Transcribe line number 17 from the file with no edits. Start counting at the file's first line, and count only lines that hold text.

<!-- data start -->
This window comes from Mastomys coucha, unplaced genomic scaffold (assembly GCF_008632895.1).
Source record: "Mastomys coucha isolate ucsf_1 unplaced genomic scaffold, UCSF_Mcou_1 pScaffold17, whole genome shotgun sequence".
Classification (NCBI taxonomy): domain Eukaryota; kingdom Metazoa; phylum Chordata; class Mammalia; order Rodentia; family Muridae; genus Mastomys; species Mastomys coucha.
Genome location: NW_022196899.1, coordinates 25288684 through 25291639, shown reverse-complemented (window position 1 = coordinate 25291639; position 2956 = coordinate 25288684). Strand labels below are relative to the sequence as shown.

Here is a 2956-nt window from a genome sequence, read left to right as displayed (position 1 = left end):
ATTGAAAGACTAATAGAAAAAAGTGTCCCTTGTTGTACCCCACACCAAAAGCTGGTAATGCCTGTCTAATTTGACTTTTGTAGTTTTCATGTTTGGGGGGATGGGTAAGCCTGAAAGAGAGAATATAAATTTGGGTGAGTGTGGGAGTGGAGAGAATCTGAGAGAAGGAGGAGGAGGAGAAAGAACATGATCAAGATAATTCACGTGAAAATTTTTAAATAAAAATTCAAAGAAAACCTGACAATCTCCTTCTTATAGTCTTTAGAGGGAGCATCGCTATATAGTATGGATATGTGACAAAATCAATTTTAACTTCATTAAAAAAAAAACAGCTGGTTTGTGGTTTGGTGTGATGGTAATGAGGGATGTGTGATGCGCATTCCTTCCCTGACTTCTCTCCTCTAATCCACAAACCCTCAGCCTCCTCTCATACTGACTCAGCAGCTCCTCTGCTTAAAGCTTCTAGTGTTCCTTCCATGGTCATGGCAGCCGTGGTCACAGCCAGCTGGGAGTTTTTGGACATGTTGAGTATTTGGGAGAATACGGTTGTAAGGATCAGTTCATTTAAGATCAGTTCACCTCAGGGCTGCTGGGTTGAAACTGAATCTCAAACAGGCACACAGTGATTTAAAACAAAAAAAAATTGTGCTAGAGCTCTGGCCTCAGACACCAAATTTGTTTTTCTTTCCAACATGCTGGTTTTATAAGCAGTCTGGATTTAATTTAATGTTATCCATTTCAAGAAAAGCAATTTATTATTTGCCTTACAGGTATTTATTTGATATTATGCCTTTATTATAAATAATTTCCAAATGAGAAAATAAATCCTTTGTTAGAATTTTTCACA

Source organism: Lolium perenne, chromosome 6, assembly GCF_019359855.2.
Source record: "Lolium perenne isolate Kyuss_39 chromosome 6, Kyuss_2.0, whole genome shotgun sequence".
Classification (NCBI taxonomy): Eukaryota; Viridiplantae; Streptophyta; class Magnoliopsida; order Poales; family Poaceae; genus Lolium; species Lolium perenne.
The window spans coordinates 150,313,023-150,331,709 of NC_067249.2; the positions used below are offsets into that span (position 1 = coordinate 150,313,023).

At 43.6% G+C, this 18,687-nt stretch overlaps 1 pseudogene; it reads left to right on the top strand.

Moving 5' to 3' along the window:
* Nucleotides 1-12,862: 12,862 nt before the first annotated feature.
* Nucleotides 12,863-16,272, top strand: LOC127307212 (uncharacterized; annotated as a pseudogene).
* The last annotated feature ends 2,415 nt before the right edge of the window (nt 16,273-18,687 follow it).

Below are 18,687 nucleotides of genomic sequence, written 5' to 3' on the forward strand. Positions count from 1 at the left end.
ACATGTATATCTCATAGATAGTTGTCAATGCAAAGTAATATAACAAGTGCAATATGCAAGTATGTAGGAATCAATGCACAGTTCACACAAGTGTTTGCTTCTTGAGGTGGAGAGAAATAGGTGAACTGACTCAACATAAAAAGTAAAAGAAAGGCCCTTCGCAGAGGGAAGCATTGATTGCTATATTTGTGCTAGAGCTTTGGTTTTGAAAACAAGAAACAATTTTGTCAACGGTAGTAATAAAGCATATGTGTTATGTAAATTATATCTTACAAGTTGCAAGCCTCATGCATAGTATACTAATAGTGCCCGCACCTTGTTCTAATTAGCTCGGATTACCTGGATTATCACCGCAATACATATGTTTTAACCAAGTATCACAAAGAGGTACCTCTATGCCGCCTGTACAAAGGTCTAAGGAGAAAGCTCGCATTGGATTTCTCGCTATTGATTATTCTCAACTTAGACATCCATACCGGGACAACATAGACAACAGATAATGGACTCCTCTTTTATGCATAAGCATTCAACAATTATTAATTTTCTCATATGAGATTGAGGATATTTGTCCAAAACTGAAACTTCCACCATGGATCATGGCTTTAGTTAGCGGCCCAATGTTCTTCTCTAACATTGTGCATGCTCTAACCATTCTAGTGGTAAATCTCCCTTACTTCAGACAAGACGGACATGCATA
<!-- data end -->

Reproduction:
ACATGTATATCTCATAGATAGTTGTCAATGCAAAGTAATATAACAAGTGCAATATGCAAGTATGTAGGAATCAATGCACAGTTCACACAAGTGTTTGCTTCTTGAGGTGGAGAGAAATAGGTGAACTGACTCAACATAAAAAGTAAAAGAAAGGCCCTTCGCAGAGGGAAGCATTGATTGCTATATTTGTGCTAGAGCTTTGGTTTTGAAAACAAGAAACAATTTTGTCAACGGTAGTAATAAAGCATATGTGTTATGTAAATTATATCTTACAAGTTGCAAGCCTCATGCATAGTATACTAATAGTGCCCGCACCTTGTTCTAATTAGCTCGGATTACCTGGATTATCACCGCAATACATATGTTTTAACCAAGTATCACAAAGAGGTACCTCTATGCCGCCTGTACAAAGGTCTAAGGAGAAAGCTCGCATTGGATTTCTCGCTATTGATTATTCTCAACTTAGACATCCATACCGGGACAACATAGACAACAGATAATGGACTCCTCTTTTATGCATAAGCATTCAACAATTATTAATTTTCTCATATGAGATTGAGGATATTTGTCCAAAACTGAAACTTCCACCATGGATCATGGCTTTAGTTAGCGGCCCAATGTTCTTCTCTAACATTGTGCATGCTCTAACCATTCTAGTGGTAAATCTCCCTTACTTCAGACAAGACGGACATGCATA